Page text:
Next, employers want to know that the person is going to be good to work with and bring something to the team. Most people don’t want to work with jerks. This means that your approach is important—be kind to folks booking interviews. Be mindful of someone’s time when you reach out for an informational interview or casual chat. 

“Bringing something to the team” is important to folks hiring for full-time roles. For freelancers and consultants, this is not a top priority, though working with great people is obviously a bonus. Freelancers and consultants need to show that they can work independently, deliver what they promise, and that clients won’t put their business at risk by working with them (i.e., if you’re pitching yourself as a freelancer or consultant, you’re an expert in what you say you are and you know the landscape you’re working in).

And finally, hiring managers want to know that people are stoked to work with them. I don’t mean them personally; I mean you get what they’re trying to do with their work and you want to be a part of it. You understand their approach and what they’re focused on. You’ve done your homework before talking to them (even better if you’re a longtime fan). You have examples of what you’d bring to their work, how you’d help them accomplish their mission, how you’d make it better, how you’d inspire them to think about things that they haven’t before.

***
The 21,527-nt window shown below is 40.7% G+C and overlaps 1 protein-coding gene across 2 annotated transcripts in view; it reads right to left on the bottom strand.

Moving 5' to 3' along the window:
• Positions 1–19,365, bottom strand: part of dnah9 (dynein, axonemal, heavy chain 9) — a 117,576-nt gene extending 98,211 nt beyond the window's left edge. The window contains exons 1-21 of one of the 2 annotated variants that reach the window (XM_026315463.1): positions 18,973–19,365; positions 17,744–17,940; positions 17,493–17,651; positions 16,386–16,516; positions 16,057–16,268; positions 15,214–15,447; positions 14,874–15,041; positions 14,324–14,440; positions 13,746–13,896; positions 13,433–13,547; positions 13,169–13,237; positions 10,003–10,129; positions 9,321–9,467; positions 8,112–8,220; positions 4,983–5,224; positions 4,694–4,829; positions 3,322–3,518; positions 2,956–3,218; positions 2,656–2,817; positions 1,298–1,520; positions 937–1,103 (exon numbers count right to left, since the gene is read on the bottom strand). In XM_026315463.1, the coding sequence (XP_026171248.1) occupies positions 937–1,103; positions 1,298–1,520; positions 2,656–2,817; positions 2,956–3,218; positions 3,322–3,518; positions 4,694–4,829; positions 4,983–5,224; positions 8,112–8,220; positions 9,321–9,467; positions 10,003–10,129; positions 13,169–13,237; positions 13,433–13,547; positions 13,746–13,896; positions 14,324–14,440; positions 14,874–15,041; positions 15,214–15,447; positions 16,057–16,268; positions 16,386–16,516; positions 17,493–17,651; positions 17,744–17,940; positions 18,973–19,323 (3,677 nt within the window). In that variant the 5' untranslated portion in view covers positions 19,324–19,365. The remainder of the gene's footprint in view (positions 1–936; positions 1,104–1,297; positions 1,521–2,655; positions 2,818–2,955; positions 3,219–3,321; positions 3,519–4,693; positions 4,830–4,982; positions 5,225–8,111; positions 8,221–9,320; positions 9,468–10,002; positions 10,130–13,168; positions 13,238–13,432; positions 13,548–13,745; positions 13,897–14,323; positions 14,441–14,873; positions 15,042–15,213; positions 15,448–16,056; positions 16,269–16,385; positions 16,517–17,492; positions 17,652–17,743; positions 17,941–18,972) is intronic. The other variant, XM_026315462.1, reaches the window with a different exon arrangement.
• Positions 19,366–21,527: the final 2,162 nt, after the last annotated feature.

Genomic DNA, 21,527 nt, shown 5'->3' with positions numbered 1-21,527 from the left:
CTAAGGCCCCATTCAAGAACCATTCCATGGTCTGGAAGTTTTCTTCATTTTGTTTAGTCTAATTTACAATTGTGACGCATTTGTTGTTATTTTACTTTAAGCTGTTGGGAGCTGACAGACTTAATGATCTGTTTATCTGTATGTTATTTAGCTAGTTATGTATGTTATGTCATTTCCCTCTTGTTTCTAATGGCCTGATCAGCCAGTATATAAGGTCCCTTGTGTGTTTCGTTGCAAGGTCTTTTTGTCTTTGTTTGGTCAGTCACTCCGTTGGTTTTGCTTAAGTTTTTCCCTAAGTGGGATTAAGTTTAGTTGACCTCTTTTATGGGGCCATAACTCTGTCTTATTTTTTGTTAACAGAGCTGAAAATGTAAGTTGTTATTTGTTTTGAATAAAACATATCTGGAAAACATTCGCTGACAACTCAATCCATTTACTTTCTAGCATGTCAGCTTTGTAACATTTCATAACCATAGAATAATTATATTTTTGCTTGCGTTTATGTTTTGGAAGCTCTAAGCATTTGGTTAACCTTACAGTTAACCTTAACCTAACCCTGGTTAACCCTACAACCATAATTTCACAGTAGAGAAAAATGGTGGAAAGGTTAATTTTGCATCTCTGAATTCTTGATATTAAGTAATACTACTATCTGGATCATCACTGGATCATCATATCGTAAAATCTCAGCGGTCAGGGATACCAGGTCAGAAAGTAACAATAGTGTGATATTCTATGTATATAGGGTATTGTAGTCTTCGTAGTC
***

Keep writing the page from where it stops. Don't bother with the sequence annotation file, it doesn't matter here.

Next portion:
So, good luck. All of this is just food for thought about how you can approach your job search. I do want to end by noting these tips are aimed at folks who are applying for jobs where you’re sending in cover letters and résumés, and all the advice might not be as applicable to folks who are working in hourly jobs. But even with temp jobs and freelance work, there’s a lot to adapt to individual situations here, and I hope some of it is helpful to you as you’re thinking about your next step. 

Sending you lots of good vibes, 

Work Space is a biweekly Q&A column tackling the work challenges that keep you up at night. You can read all columns here. If you want advice on something you’re navigating at work, send your questions to